Try it out – You can try out some stories for free.
Price – Free
With more than 1000 children’s stories, Italian Bedtime Stories gives you a chance to improve your Italian by reading and listening to stories. Because they’re made for kids, these stories can be a bit easier than those written for adults. However, they’ll still be too tough for beginners to handle.
Italian Bedtime Stories is best for those with around an intermediate Italian level and don’t want to spend any money.
Try it out – It’s quick and free to start using.
Price – Free
Flowlingo is a fairly new app that makes it a bit easier to read native content and then review words later on. You can browse websites like Rai News, La Stampa, Wikipedia or find your own Italian content that you’d like to read.
When you’re reading an article, you can tap a word that you don’t know and will see the translation as well as hear it pronounced. Later on, you can review the words that you tapped with their flashcards. One cool feature is that it automatically does a google image search, so you can easily set an image for the flashcard.
Flowlingo is best for intermediate and higher level students looking to get more practice reading native content.
Try it out – The app is free to use so all you need to do is download.
Tutors & Language Exchange Apps
A lot of people tend to assume that they need to wait until they travel to Italy to get much speaking practice. This is far from the truth. In fact, even if you’re living in Italy, you may find that it’s more convenient and affordable to get conversation practice by using one of these apps.
Price – Lots of free features, price of tutors varies but likely lower than you’d expect
italki is one of the only resources I recommend to everybody regardless of the language they’re studying. There are currently over 200 Italian teachers offering classes on this platform with the majority charging less than $15 per hour.
WIth italki, teachers set their own hours and their own rates. Because there are so many tutors to choose from, you’ll be able to find someone to fit your budget, schedule, and learning style rather easily.
They also offer a ton of useful free features. It’s a very popular place to find a language exchange partner. There are also other community features where you can ask questions and even get your writing corrected for free by members of the community.
italki is best for anyone looking for a tutor or feedback on their writing.
Try it out – You can have trial classes at discounted prices or use the community features for free.
Price – Varies by teacher
Verbling, like italki, is a platform where teachers offer their tutoring services online. They set their own prices and schedule. Although the total number of Italian tutors to choose from is lower than italki, there are still more than enough to find one that works for you.
There are also far fewer teachers falling in the under $10 per hour range. In general, teachers are a little bit more expensive than on italki.
There are some benefits to Verbling though. Instead of having to leave the platform and go to Skype, lessons take place right on Verbling. The payment process is also much better, not requiring you to first add money to your wallet.
While there are some free community features, they’re not as active as on italki.
Verbling is best for those looking for a tutor and for whatever reason don’t like italki.
Try it out – Most teachers offer a free 30-minute trial class.
Price – Free with in-app purchases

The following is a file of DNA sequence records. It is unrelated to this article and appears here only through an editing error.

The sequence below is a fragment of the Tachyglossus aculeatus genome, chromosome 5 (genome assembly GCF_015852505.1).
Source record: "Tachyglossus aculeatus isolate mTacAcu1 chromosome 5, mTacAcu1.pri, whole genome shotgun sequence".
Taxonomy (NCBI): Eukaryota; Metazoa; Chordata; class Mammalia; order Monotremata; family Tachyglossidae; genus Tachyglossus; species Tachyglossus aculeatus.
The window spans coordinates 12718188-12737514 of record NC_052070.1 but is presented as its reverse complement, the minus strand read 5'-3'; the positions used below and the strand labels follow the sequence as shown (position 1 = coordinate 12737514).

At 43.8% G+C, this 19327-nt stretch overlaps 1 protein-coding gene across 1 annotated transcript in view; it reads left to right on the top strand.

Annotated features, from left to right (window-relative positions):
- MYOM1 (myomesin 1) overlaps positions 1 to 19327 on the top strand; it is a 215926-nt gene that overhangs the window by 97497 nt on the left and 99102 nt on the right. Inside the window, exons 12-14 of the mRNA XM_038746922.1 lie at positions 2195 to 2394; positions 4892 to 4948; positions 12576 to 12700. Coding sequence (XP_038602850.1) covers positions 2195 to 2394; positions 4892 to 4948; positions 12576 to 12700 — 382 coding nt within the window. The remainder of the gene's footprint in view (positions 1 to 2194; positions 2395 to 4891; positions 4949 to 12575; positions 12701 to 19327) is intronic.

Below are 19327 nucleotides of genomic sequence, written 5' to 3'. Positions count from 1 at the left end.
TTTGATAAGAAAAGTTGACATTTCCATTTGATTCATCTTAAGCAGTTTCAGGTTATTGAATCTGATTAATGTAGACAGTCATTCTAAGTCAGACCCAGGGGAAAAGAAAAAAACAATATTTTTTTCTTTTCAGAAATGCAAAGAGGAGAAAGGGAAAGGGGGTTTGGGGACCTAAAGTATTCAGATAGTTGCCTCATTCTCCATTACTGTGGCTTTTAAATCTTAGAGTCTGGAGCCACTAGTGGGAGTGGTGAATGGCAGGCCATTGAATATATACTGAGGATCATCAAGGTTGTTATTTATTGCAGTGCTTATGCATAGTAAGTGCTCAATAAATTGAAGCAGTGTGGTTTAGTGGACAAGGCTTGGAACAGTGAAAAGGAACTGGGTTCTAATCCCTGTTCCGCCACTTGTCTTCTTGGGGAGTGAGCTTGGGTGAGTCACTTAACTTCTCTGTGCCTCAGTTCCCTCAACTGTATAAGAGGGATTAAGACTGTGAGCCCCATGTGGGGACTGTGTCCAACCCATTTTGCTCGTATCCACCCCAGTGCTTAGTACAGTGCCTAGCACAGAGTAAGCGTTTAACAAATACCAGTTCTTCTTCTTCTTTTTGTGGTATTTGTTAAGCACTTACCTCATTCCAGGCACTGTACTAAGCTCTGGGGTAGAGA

HelloTalk is probably the most popular app specifically for language exchanges. They have over 10 million members and support 150+ languages.
Typically, people think of language exchanges as simply talking over Skype. However, HelloTalk has tons of extra tools integrated within the app that makes the language exchange simpler. They make it easy to translate words, correct writing, make voice or video calls and more.
They also have voice to text capabilities, allow group chats, you can post public moments to easily have questions answered. Finding people to talk to is really easy to do as well and you can search by location.
Pretty much everything you would want in a language exchange app, HelloTalk can do.
HelloTalk is best for those looking for language exchange partners instead of tutors.
Try it out – It’s easy to get started and talking to Italian speakers.
Price – Free
I put these two apps together because they’re quite similar. Like HelloTalk, they’re language exchange apps with lots of users. It’s easy enough to browse through users profiles and start talking right away.
Tandem does offer tutoring services as well but I don’t see any reason to use it instead of italki or Verbling.
Speaky or Tandem would be best for those that for whatever reason don’t like italki or HelloTalk.
Price – 15 minutes free. If you want more time you’ll need to help others or purchase lingos.
Lingbe is the last language exchange app we’ll include in this list. While it’s not as widely used as the other options it does do things a bit differently.
It erases some of the wasted time with language exchanges where you’ll be browsing profiles, organizing a time to talk, and so on. With Lingbe, all you do is click call and you’ll be connected with a native Italian speaker.
It’s free to use, but the initial time you’re given is limited to just 15 minutes. It’s easy enough to earn more time by helping other language learners and accepting their calls. Alternatively, you could purchase their Lingos, but if you’re going to do that, you’d probably be better off paying for a tutor from italki.
Lingbe is best for those that just want to get started with their language exchange right away.
Try it out – Just sign-up, make your profile, and click the call button.
Apps that can help you grow your vocabulary
Obviously, knowing a lot of words is extremely important for improving your Italian. The more words you know, the better your listening comprehension, speaking, reading, and writing will be. The following apps can be useful for increasing the number of words that you know.
Most of these apps are flashcard based and use a Spaced Repetition System. This adjusts the interval that you review a card. The more you get it right, the less you see it. If you struggle with a word, you’ll see it more often.
Price – Free, Pro costs $4.90 per month.